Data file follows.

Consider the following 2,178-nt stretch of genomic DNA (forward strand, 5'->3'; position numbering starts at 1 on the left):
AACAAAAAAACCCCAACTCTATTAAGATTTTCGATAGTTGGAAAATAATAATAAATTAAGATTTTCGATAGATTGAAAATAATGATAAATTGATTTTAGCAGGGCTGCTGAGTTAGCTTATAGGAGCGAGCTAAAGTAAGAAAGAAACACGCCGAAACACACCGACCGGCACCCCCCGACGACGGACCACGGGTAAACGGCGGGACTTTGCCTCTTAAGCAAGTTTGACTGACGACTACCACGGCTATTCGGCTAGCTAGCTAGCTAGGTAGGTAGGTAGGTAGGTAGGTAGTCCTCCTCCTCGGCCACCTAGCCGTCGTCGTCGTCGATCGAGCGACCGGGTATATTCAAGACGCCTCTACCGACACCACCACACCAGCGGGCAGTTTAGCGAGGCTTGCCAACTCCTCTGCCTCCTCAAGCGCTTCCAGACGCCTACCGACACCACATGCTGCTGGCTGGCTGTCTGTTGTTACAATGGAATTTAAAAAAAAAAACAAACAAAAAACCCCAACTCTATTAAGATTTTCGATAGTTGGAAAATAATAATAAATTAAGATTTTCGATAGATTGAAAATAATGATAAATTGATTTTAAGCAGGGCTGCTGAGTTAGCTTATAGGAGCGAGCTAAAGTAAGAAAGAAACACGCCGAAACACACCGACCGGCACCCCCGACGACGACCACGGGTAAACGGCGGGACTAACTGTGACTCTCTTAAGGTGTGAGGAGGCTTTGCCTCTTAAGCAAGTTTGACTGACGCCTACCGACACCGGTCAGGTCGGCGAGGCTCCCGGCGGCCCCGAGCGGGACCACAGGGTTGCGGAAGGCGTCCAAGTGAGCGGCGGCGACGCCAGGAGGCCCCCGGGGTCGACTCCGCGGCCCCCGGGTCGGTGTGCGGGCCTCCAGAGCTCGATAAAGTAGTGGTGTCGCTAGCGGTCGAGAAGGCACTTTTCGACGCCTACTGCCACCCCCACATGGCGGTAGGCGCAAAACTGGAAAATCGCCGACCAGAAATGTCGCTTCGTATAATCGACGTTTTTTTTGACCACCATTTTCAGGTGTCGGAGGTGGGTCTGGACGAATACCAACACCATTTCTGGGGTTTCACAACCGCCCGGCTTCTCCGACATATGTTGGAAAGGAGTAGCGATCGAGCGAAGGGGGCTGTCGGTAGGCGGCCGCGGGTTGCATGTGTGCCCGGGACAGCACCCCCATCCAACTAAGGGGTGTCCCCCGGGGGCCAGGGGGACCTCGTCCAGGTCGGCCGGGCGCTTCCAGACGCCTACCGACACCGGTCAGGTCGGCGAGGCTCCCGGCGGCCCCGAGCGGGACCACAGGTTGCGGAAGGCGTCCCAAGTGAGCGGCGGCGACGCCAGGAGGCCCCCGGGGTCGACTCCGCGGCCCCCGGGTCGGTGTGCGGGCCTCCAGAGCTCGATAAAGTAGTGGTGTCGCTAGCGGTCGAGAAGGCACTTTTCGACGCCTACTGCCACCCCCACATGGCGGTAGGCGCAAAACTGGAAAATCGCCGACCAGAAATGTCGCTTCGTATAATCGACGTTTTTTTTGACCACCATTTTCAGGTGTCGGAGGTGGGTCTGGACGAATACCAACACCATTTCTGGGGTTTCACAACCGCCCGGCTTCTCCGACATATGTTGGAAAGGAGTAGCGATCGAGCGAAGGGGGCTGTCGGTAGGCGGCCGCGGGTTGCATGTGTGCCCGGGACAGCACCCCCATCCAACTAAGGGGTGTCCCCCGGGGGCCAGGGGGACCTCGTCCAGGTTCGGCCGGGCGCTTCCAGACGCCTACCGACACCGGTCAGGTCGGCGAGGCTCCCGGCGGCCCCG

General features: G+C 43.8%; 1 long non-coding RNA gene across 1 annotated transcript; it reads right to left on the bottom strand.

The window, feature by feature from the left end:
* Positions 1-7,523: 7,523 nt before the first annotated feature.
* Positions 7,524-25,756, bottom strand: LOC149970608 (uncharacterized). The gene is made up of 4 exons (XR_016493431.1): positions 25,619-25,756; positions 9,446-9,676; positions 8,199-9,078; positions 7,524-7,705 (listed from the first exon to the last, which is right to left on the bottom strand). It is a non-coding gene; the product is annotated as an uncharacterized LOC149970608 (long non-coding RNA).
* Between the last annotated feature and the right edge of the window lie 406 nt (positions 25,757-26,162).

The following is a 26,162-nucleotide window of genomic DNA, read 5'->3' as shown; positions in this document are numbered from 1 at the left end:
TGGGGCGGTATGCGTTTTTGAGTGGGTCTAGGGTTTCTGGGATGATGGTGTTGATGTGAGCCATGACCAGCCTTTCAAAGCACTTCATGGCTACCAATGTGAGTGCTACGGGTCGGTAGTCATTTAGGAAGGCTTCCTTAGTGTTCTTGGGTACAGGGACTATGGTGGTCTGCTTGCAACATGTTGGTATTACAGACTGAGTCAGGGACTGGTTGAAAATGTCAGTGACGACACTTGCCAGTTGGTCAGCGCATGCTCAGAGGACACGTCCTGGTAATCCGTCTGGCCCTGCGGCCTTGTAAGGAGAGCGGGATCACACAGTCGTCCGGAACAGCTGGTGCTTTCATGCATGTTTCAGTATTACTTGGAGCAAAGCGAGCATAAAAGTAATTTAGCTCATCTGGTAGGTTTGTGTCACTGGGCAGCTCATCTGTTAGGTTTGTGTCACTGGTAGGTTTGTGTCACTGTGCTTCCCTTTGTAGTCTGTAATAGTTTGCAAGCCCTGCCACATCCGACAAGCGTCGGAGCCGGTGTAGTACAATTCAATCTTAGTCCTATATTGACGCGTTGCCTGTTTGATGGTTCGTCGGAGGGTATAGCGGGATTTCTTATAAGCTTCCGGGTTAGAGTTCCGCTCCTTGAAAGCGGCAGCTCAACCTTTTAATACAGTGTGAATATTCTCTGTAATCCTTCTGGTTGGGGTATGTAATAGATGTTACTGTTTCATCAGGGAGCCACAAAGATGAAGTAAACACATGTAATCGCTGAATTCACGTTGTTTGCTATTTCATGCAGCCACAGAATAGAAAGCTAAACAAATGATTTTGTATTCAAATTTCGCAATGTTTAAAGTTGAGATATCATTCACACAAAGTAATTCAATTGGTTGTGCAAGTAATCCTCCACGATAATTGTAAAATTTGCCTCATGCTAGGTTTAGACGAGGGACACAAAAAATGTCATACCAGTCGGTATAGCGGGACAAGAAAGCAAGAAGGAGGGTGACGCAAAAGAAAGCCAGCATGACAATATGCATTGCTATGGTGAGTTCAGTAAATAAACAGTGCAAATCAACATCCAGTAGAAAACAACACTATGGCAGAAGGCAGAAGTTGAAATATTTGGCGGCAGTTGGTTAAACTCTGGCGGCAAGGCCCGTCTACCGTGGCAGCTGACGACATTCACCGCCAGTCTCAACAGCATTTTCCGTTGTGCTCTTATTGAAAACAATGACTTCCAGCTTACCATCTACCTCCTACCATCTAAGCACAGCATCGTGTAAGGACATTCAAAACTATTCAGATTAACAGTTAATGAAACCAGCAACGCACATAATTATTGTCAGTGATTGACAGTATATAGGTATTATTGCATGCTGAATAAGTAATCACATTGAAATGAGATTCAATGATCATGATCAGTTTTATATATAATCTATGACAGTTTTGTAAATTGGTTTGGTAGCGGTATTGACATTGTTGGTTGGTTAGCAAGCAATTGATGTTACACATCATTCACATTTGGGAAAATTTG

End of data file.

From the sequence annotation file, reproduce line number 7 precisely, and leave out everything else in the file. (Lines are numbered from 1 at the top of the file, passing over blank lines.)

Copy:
* Between the last annotated feature and the right edge of the window lie 406 nt (positions 25,757-26,162).